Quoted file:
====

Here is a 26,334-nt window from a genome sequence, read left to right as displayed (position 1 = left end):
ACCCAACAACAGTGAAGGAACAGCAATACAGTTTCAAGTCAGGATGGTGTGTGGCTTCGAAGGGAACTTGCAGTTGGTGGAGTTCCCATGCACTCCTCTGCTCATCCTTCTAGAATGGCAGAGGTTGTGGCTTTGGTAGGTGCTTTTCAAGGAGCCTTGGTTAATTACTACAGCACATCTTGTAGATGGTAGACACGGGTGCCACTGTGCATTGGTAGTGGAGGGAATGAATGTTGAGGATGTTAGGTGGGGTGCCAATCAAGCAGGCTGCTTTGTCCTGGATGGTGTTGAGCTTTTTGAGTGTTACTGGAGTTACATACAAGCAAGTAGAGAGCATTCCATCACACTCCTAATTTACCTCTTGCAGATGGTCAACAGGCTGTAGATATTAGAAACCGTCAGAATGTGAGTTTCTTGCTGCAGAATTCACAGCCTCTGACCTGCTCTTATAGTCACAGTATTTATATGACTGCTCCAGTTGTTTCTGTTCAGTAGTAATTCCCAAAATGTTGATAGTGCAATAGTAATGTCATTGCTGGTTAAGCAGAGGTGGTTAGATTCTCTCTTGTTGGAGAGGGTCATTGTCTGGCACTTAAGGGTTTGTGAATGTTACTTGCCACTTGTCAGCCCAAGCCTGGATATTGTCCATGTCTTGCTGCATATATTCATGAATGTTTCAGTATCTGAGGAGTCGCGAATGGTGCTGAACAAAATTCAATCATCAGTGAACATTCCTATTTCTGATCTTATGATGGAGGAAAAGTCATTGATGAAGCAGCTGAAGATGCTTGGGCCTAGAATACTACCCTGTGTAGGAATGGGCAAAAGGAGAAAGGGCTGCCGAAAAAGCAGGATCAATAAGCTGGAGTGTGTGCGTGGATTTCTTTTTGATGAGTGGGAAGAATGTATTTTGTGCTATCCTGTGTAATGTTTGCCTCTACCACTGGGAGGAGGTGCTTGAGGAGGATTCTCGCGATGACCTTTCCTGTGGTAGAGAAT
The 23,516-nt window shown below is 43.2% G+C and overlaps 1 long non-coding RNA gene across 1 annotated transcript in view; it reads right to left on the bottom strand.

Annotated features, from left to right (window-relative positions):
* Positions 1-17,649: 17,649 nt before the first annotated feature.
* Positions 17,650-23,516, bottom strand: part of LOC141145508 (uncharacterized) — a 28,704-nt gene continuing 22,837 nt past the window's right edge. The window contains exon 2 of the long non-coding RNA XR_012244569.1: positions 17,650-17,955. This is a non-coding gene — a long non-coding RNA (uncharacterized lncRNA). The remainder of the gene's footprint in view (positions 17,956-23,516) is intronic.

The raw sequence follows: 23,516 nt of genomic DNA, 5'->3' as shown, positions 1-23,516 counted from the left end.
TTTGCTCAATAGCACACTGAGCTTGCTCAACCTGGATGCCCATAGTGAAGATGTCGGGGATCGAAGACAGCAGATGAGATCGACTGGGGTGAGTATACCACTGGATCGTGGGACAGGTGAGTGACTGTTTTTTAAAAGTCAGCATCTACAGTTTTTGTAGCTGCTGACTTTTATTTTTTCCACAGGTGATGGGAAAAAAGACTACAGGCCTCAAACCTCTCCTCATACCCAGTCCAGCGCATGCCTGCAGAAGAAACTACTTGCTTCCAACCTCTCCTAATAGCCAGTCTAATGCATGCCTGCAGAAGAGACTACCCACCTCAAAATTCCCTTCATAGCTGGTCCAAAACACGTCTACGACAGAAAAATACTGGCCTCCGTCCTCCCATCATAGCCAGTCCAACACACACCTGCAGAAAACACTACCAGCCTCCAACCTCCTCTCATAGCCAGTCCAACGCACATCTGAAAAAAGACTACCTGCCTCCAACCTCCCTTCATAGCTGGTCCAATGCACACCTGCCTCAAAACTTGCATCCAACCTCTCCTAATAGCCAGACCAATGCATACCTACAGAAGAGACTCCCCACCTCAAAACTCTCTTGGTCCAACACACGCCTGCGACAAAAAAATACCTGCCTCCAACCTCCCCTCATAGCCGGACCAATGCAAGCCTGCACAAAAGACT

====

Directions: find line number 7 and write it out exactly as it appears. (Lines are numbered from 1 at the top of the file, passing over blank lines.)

The raw sequence follows: 23,516 nt of genomic DNA, 5'->3' as shown, positions 1-23,516 counted from the left end.